An Offensive Breakdown: LSU’s Run Game

Dale Zanine-USA TODAY Sports
Dale Zanine-USA TODAY Sports /

The Alabama football team has its hands full this week in preparation for an improving LSU Offense. The Tigers seem to be rounding into form headed into a November matchup with the Tide and a trip to Atlanta on the line. Offensively, Brian Kelly’s teams have always been balanced and this version is no different, relying equally on the pass and the run in order to move the football down the field. Having that balance places stress on the defense, it’s difficult to blitz the passer because if you get out of you’re lane the offense can gash you in the run game. This can have the impact of neutralizing the strengths of both Dallas Turner and Will Anderson in the same way Tennessee took the pass rush with its unique spread formations. Stopping the run to put the Tigers in obvious passing downs will be key for Alabama football to get a win. Let’s break down what the Tigers do on the ground.

Formations & Personnel

The Tigers are very similar to Brian Kelly’s teams in Notre Dame, relying on multiple Tight End sets to create extra gaps in the run game. LSU will base out of 11 personnel (1 RB and 1 TE) on most plays but can also get in 12 and 13 personnel sets as well to gain an advantage in the run game. More gaps equal more opportunities for the defense to lose its structural integrity and force defenses to commit more men to the line of scrimmage. For Alabama, who often bases out of an odd front (3 down linemen and four linebackers) it forces the defense to play non-starters or ask players to do things they don’t normally do.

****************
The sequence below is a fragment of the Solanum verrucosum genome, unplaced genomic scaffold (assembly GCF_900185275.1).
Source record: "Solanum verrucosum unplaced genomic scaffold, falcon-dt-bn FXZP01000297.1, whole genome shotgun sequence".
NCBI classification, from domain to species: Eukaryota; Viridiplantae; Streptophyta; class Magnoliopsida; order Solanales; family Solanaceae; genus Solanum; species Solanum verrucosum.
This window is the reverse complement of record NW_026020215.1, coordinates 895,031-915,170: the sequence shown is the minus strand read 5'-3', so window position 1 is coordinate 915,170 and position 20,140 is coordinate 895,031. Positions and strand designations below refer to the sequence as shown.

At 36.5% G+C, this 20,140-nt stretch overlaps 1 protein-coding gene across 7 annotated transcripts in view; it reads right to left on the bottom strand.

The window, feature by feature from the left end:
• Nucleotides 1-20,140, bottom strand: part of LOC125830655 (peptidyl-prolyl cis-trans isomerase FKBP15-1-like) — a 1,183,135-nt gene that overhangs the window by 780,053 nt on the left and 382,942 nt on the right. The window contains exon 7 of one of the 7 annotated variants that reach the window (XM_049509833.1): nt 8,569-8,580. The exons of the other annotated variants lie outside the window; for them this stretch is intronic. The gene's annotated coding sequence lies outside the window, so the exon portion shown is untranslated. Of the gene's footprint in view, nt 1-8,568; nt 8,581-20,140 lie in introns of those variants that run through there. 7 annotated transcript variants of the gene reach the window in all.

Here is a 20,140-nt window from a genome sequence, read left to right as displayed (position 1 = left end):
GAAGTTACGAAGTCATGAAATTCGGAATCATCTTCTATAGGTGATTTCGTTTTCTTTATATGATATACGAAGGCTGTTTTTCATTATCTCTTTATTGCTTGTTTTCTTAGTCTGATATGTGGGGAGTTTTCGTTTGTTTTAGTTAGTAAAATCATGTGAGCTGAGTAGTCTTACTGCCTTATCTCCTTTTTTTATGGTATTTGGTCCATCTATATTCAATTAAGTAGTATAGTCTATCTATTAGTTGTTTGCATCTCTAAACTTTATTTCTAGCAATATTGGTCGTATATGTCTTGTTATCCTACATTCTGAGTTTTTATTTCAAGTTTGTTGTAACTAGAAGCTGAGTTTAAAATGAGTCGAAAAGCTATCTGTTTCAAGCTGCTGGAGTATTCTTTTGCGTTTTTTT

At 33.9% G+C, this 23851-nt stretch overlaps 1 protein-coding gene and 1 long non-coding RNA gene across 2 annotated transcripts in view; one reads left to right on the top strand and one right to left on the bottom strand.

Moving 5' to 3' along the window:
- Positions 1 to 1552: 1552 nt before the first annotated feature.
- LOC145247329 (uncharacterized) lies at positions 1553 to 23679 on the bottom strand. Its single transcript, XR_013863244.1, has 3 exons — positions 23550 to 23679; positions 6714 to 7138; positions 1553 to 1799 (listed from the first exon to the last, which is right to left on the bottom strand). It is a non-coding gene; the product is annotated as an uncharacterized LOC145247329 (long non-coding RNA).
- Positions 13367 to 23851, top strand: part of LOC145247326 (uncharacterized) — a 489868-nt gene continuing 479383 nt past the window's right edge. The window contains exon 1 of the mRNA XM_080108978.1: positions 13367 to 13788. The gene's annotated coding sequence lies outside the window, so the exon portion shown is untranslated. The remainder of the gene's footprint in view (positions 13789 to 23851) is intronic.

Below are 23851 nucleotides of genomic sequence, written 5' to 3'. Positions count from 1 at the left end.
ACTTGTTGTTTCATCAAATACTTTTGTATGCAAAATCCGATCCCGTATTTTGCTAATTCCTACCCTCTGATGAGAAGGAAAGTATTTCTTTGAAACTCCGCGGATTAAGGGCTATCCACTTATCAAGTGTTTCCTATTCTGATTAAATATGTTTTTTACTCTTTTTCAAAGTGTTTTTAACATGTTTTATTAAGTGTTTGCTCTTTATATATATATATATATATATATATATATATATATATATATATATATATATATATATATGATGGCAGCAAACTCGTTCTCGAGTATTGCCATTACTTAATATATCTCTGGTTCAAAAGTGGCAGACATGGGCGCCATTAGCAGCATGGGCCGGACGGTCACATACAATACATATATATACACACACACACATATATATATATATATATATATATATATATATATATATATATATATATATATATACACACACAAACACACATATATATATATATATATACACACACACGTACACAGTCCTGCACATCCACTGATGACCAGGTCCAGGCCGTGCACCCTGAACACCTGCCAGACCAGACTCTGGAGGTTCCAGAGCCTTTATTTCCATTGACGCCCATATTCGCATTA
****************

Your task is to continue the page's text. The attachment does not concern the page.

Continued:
The Scheme

LSU is almost entirely a zone-based run team. In a zone scheme, offensive linemen block play-side areas instead of individual men. If a lineman is covered to the play-side gap they will block that man, if not they will help and then work to the next level. This allows the line to create double teams at the line of scrimmage to get movement and then create cut-back lanes if the linebackers attempt to overplay over the top of those double teams.

The Tigers do a great job of using their Tight ends in the run game, and this is where they can truly be explosive. They are either asked to wash defensive ends, allowing for even more cutback opportunities, or they arc around them and block second level defenders in case Jayden Daniels decides to pull the ball and keep it. Daniels in space with blockers in front is not where a defense wants to be, and not knowing what the Tight End is going to do makes life harder for a defensive end and can lead to defenses playing slower.

Alabama Football’s Answer

In traditional defenses, the defensive end sits in case the Quarterback pulls the ball and the Linebacker dives to try and take the running back. As defenses have evolved to face modern spread teams they have developed the scrape exchange technique. In this, the defensive end crashes to take the back and the linebacker scrapes over the top to take the QB in case he pulls it. This gives the QB, who is taught to read the defensive end, a false key and can lead to negative plays. The Tide needs to mix up their looks to confuse the Tigers and force them into obvious passing downs so Will Anderson and the boys can do what they do best and get after the QB.

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If Alabama football pressures and contains Jayden Daniels it can walk out of Death Valley with a win on Saturday.